Other items used for altar decoration and use during this time are milk and honey, both representing fertility and abundance.
The Spring Equinox brings about the return of life from the long dark winter. Other symbols that can be used for decoration and work are common spring bugs such as caterpillars, ladybugs and bumblebees.
Ritual fires, in cauldrons or by candlelight also represent the warming of the earth and the coming of the sun.
Rituals and Celebrations
Practitioners celebrate in many ways. Some of us (such as myself) do not do ritual work at all but do celebrate the holidays in small, meaningful ways, with mini-rituals or observances. Others, go all out! Full ritual, sometimes in large gatherings or coven settings. However you celebrate, there is no right or wrong way!
Ostara Ritual for Solitary Practitioners (outside link to thoughtco.com)
Spring Rebirth Ritual (outside link to thoughtco.com)
Other Ostara Activities
- Seed blessings and indoor planting rituals (outside link to earthwitchery.com)
- Make dyed eggs (these can be made with natural dyes, traditional easter paint, or any other decorative way you can think of)
- Wear green (not just for St. Patricks’ day! )
- Toss crushed eggshells into your garden (it feeds the fairy folk, promotes fertility, and gives your gardening soil some extra minerals and nutrients)
- Magic work for helping find new paths in work, relationships and general wellbeing. Great time for working on new ideas, and seeking harmony and balance within oneself.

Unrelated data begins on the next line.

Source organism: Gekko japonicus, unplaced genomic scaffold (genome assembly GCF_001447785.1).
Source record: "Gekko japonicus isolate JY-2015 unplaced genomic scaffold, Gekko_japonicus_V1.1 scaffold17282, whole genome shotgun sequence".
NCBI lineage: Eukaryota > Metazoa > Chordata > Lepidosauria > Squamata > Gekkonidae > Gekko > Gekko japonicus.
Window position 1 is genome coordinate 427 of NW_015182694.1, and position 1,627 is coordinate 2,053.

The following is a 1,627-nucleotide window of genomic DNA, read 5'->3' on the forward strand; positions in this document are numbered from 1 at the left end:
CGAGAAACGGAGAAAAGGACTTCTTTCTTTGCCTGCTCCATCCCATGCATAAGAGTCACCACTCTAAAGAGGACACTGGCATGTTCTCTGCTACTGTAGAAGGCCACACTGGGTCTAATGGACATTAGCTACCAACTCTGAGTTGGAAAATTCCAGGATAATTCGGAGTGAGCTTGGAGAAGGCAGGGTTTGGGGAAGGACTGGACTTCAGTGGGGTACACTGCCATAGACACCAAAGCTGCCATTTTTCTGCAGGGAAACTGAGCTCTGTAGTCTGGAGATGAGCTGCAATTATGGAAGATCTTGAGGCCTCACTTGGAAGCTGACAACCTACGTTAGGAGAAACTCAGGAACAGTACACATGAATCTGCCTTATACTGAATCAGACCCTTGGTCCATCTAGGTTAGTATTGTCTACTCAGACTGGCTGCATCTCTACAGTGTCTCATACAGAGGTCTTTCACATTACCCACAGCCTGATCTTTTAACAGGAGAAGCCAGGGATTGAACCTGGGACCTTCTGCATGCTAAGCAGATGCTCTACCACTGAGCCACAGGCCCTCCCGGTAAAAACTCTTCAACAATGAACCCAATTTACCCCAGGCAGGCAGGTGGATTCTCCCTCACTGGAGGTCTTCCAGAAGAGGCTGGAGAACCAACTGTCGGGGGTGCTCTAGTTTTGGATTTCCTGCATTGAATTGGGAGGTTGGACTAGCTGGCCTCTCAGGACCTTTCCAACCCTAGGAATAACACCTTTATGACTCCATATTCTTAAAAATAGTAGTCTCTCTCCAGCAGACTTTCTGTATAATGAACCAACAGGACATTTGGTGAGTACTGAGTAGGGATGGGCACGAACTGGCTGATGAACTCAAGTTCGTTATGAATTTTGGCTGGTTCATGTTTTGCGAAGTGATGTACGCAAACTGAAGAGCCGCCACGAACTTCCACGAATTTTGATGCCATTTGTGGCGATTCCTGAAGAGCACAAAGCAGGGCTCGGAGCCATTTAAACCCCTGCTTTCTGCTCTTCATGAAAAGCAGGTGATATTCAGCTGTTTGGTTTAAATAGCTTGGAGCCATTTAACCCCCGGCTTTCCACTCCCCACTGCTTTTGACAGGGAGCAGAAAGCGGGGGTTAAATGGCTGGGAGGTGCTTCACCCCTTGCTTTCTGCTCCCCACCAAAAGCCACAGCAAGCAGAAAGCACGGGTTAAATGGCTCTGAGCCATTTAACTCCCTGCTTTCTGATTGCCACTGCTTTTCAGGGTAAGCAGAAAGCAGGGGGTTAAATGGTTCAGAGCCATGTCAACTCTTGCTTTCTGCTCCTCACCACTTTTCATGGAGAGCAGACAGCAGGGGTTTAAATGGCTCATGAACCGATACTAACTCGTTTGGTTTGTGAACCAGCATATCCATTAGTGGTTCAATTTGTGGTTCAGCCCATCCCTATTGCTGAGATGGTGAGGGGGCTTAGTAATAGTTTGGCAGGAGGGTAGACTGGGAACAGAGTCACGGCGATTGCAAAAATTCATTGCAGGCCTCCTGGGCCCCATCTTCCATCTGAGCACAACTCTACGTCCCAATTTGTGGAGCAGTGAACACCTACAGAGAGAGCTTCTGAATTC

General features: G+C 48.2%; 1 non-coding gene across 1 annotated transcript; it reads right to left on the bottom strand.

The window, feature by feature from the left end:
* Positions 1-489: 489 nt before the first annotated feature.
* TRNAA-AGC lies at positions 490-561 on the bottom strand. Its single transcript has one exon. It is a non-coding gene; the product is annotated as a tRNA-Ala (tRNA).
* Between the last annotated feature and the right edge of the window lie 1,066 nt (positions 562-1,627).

Ostara Traditions and Magical Beliefs
In many cultures and belief systems, the egg is considered the perfect magical symbol. It represents new life, fertility, and have been used for countless magical and ritual uses through the centuries.
In relation to Ostara, we are most familiar with the brightly colored eggs widely used during the Spring celebrations. Eggs have been painted by thousands of years in many cultures. There are legends and traditions that span the test of time. From Persia, where colorful eggs are part of the No Ruz celebrations. To Christian cultures, where the Easter egg may have marked the end of Lent in past times.
In some Native Americal creation tales, the egg is also predominant. From the cracking of a giant egg to form the universe to the stories of thunder eggs or geodes which are thrown by angry spirits from the high Pacific Northwest mountain ranges.
Chinese folklore also tells of the formation of the universe as an egg. The deity Pan Gu formed inside the egg, and in his efforts to get out, formed the sky and the earth out of the two cracked sides of the egg.
In Ukraine, Pysanka eggs were covered in wax and richly decorated to honor the sun god Dashboh, whose celebration was held during the Spring.
The stories of eggs are countless, and depending on your tradition, belief system, or cultural background you may find some interesting egg lore!
When Spring arrives, so do all the amazing flowers and greenery that begin to bloom during this time. Flowers are particularly prized in magical uses, and their uses are wide and varied. With the coming of Spring and during the celebration of Ostara, it is a good time to keep your eyes open for magical flowers to gather and plant for your magical use!
**Please remember that many flowers are highly toxic to pets and can be extremely harmful if ingested. Always practice safety when using any plant or flower indoors or where animals have access! Keep your furry familiars safe, check out the ASPCA guide to Toxic and NonToxic Plants, and always make sure to keep your pets away from ritual materials and ingredients.**
Crocus – One of the first flowers of Spring. It is associated with new love. One of its popular uses is to enhance visions and intuitive dreams.